Whales developed from land mammals that lived in warm salty waters about 55 million years ago. They belong to the order of animals called Cetacea, which also includes dolphins and porpoises. You can see whales between May and November when they make the annual migration along the NSW coastline.
There are two different types of whales: toothed whales (odontoceti) and baleen whales (mysticeti).
Toothed whales have teeth, but some – such as Baird’s beaked whale – have tusks, while the narwhal has a long spiraled horn, much like the mythical unicorn.
The odontoceti include beaked whales, bottlenose whales and dolphins. It also includes the smallest of the cetaceans, the porpoise, and one of the largest, the sperm whale, as well as the largest type of dolphin, the orca which is also known as the killer whale.
Toothed whales tend to eat squid, octopus, crustaceans, fish and occasionally other marine mammals.
Toothed whales have a single blowhole on the top of the head, which was formed from one of the nostrils becoming dominant over the other, rather than from them fusing together.
Baleen whales are named after their feeding apparatus: baleens. Baleen consists of a series of sloping plates made from keratin, the same material that makes up our fingernails. These hang from the roof of the mouth and are used to filter plankton, krill and schooling fish.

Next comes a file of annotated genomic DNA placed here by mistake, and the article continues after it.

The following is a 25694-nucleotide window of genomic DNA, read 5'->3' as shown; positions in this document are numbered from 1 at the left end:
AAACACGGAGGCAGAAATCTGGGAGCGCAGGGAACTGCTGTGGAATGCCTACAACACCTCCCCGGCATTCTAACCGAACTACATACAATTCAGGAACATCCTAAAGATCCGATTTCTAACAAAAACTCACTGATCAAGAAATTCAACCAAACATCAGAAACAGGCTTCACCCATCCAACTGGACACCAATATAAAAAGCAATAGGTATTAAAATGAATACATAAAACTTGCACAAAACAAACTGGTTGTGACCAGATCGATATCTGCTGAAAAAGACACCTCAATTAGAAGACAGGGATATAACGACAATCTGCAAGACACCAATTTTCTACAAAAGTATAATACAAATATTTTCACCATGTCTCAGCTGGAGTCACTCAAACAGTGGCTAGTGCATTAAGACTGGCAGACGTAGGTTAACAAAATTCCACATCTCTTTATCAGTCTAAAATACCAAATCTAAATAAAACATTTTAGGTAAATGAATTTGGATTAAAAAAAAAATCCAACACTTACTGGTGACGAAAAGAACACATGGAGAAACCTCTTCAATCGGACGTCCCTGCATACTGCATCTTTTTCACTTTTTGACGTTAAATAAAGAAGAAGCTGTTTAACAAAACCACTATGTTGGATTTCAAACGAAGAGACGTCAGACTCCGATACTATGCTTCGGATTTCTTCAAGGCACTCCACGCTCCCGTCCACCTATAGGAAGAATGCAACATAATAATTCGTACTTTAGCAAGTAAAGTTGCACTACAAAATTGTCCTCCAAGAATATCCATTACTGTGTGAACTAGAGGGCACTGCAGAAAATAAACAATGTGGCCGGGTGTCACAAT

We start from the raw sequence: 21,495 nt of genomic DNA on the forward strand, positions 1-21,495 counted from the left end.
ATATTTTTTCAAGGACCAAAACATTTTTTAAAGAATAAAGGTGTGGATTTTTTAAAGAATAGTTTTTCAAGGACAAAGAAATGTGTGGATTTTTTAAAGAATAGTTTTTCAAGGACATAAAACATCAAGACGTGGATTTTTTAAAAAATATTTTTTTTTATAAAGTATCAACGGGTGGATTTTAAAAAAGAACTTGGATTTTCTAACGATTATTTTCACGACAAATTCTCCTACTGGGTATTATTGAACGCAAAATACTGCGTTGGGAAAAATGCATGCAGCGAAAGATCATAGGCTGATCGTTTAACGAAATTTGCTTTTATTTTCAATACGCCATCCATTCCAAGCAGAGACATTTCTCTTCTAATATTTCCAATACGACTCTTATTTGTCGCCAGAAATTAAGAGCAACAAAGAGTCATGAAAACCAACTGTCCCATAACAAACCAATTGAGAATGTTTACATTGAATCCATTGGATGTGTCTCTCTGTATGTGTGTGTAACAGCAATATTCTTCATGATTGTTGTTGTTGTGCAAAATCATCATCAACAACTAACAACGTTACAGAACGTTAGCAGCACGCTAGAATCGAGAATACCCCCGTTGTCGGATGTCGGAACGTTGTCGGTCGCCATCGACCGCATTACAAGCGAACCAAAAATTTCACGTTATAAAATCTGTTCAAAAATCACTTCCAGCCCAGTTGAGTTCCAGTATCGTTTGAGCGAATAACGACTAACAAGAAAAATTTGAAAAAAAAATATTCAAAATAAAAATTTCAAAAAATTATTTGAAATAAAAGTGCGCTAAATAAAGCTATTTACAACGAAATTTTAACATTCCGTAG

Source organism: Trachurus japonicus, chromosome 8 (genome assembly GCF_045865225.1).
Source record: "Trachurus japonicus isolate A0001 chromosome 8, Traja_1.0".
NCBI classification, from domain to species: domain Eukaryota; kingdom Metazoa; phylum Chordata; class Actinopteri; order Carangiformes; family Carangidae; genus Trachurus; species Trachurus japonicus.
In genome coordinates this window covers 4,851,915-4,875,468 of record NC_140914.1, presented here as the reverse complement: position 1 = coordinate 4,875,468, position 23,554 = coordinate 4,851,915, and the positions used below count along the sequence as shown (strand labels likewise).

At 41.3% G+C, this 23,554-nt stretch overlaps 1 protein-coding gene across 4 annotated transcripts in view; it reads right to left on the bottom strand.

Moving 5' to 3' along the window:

The lower jaws are very flexible and the mouth is expandable to accommodate the gulping method of feeding. Food is caught in the bristles of the baleen, while water is forced out of the mouth through the gaps.
Baleen whales have two blowholes, which in right whales produce a distinctive V-shaped blow, the spout of water spray and vapour blown out when the whale surfaces to breathe.
Unlike most other marine mammals, female baleen whales are larger than males.
Baleen whales include right whales (southern rights, pygmy rights), gray whales and rorquals. The dorsal-finned rorquals include the largest animal on earth, the blue whale which can grow up to 34m in length. Other rorquals that can be found in coastal Australian waters are the fin, sei, Bryde’s and minke whales. These whales have all been subject to considerable human exploitation.
Fortunately, and thanks to conservation efforts, whale populations of some of these species are on the rise, ready for you to see on their annual migration between May and November along the NSW coastline.